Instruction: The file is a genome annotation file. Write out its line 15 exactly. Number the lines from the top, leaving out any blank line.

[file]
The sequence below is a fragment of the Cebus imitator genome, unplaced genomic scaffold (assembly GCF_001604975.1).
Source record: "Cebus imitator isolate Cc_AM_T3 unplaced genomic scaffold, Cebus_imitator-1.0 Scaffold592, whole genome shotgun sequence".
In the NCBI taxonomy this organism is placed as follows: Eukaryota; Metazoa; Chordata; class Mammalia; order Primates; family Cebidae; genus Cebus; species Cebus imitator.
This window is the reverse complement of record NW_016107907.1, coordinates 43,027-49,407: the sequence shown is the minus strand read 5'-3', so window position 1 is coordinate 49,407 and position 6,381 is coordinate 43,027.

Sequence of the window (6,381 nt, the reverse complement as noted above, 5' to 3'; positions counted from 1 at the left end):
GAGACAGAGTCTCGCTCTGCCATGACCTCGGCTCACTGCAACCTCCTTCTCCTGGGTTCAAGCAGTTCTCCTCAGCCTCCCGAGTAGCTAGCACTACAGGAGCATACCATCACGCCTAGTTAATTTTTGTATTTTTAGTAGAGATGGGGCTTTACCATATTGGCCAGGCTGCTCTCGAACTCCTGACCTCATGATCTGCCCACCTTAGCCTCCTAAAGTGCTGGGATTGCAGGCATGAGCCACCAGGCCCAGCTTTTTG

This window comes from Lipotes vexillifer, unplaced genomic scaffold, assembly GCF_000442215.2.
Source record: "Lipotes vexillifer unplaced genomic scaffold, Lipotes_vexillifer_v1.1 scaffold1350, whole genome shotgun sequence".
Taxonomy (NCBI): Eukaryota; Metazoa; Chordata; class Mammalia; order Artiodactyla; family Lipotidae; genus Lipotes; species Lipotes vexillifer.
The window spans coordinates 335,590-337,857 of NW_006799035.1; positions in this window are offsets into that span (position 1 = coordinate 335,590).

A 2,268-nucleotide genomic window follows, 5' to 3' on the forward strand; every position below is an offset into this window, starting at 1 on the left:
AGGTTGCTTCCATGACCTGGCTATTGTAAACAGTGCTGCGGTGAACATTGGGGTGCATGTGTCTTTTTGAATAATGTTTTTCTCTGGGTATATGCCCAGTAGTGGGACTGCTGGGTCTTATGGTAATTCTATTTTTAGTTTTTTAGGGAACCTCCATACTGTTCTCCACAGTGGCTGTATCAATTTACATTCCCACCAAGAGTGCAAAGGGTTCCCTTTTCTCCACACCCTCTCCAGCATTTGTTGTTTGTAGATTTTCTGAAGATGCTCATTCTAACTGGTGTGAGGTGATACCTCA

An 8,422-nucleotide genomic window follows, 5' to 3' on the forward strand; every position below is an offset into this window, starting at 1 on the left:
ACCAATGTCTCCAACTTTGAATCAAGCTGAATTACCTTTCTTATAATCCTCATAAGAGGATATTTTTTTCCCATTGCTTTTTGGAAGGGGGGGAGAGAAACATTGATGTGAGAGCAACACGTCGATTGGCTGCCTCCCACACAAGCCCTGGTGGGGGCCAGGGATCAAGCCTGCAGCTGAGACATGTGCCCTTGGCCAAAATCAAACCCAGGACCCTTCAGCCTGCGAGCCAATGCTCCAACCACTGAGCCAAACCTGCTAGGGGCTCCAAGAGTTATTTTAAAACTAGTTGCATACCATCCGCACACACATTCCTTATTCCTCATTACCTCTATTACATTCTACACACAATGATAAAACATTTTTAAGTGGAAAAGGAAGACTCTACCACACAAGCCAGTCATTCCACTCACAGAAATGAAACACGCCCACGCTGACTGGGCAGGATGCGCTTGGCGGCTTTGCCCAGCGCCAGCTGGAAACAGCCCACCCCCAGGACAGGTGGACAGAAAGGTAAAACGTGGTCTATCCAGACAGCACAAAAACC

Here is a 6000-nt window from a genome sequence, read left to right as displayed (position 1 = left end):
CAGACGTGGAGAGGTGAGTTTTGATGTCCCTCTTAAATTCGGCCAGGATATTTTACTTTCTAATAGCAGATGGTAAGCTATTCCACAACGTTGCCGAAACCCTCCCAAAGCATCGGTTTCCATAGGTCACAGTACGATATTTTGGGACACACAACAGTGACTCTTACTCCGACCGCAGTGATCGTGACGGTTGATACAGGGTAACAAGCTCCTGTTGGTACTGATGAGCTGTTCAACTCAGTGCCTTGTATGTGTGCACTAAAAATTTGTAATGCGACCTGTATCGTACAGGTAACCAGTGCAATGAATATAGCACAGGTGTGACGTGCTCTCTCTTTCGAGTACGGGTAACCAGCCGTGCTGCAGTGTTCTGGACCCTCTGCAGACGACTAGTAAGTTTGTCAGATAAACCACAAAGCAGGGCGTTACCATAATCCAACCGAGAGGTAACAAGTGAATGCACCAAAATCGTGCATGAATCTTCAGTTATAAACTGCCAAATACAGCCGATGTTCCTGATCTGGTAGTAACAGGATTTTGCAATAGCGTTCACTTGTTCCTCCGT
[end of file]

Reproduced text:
Here is a 6000-nt window from a genome sequence, read left to right as displayed (position 1 = left end):